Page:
What made Austria's Maria Theresa a one-of-a-kind ruler
Klaus Krämer ad
March 15, 2017
Empress of Austria Maria Theresa paved the way for compulsory education in the 18th century, but also persecuted sexual immorality. A reformer and fierce ruler, Austria marks the 300th anniversary of her birth.
First of all, Maria Theresa (1717-1780) was never actually crowned empress. As the only female ruler in the House of Habsburg, she was the Archduchess of Austria and the Queen of Hungary and Bohemia.
Maria Theresa was only 23 years old when she ascended to the Austrian throne in 1740. Though the official ruler was actually her husband, Francis I, she governed the Habsburg monarchy single-handedly.
When her husband became the emperor of the Holy Roman Empire in 1945, Maria Theresa acquired the title of empress, as suits the wife of an emperor. The only female sovereign in the history of the House of Habsburg became pivotal during the era of enlightened absolutism, which served as a precursor to the Enlightenment and saw rulers in Europe increasingly valuing rationalism and supporting human rights.
The beautiful muse, Maria Theresa
No other woman of her time was painted as often as Maria Theresa, which not only had to do with her position of power. Her contemporaries described her as a very beautiful woman, especially when she was young. She had a round face, slightly reddish blonde hair, large, vivid, light blue eyes, and an upbeat expression - that's how a Prussian emissary at the Vienna court described her. However, he also stated: "After going through childbirth numerous times and filling out, she has become somewhat sluggish."
The darlings of the empress
That, however, didn't affect the relationship between Maria Theresa and her husband, Francis I. Their marriage was to guarantee a balance of power within the spectrum of European politics. When they married in 1736, they already knew each other well, as the groom had lived at the Vienna court for a long time.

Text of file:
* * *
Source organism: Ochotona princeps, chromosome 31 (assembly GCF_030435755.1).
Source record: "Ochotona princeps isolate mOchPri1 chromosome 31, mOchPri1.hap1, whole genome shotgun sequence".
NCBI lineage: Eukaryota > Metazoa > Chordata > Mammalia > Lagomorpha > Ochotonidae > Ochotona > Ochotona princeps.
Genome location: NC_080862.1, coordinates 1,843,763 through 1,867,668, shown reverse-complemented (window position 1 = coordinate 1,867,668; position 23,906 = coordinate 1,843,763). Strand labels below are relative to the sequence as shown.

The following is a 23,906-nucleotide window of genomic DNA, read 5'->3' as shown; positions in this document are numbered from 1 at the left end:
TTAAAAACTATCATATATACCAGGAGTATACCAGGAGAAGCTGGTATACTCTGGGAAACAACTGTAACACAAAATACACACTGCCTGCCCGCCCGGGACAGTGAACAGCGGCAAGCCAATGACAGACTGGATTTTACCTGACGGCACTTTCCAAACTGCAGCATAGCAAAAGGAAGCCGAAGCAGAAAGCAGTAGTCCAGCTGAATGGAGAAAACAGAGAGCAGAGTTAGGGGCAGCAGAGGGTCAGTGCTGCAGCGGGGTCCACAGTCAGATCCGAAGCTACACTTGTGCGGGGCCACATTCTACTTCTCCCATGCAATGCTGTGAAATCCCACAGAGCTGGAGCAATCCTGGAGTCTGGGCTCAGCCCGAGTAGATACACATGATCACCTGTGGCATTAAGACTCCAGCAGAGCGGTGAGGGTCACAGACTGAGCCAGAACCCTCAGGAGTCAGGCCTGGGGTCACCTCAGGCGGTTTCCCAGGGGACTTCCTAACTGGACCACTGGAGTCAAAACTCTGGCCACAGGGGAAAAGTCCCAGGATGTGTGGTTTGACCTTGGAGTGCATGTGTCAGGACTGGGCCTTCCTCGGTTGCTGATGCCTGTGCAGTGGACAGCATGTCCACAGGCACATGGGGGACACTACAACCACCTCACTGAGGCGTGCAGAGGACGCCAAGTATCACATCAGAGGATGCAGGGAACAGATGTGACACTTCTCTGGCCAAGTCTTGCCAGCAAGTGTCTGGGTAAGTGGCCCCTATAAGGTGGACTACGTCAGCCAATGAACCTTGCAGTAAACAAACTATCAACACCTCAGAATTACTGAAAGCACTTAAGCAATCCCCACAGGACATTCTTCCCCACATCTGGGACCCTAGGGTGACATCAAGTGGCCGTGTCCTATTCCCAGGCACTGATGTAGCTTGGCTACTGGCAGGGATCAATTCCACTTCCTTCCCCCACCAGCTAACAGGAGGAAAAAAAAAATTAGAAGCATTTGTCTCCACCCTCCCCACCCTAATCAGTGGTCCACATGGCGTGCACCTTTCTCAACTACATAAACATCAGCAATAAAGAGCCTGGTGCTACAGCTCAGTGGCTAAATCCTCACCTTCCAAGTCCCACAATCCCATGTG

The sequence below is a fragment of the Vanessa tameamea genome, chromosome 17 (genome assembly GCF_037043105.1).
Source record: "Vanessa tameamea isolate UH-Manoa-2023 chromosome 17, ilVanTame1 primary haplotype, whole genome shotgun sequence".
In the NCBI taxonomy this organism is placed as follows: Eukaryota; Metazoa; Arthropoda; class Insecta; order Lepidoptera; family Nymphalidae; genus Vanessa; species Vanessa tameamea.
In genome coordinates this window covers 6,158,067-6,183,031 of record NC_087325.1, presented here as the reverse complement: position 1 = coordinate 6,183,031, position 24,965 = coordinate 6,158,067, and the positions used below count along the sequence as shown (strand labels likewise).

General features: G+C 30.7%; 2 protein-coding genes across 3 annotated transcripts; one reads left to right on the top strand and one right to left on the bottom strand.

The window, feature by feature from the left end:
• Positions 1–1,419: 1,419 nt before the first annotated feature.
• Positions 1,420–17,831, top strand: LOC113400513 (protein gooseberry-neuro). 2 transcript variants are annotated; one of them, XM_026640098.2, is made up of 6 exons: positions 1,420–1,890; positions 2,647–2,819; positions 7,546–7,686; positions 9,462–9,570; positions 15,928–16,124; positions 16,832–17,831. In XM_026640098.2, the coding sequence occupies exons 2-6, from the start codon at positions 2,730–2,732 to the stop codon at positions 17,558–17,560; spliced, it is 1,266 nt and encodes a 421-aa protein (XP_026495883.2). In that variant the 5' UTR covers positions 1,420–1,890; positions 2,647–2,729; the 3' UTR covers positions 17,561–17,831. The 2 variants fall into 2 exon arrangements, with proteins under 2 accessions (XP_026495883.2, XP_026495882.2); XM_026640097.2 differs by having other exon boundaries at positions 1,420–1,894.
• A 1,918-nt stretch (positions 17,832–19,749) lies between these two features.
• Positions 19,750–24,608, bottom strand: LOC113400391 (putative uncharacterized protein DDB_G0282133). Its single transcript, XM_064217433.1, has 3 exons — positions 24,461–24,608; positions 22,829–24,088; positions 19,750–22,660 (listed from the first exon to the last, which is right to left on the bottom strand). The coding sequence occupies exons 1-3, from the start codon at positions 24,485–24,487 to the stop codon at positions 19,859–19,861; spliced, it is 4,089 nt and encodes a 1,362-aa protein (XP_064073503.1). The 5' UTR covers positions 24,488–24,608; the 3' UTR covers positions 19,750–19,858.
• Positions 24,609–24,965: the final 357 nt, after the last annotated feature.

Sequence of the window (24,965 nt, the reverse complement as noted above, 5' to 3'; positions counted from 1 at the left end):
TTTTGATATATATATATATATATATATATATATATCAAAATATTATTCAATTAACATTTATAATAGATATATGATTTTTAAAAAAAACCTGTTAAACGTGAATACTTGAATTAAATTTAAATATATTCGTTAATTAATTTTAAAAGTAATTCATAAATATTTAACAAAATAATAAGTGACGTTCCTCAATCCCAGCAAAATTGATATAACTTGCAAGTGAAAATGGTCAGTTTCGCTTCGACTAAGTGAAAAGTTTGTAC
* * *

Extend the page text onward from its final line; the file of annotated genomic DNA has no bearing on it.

They not only appreciated each other, but felt a deep love for one another - and had 16 children together. The marriage was considered a happy one, although Francis I was said to have had numerous affairs. When the emperor died unexpectedly in 1765 after 29 years of marriage, Maria Theresa wrote: "I lost a husband, a friend, the only object of my love."
She took care of her 11 daughters and five sons, who were given a strict and comprehensive education. Only 10 of the 16 children reached adulthood, among them two future emperors, an elector of Cologne and Marie Antoinette, the future wife of King Louis XVI of France.
Maria Theresa's biggest foe
Maria Theresa's first major challenge came shortly after she had ascended the throne: Other European rulers started making territorial claims after she had assumed authority over the House of Hapsburg in 1740. Among them was the King of Prussia, Frederick II, who triggered the Silesian Wars and with them the War of the Austrian Succession.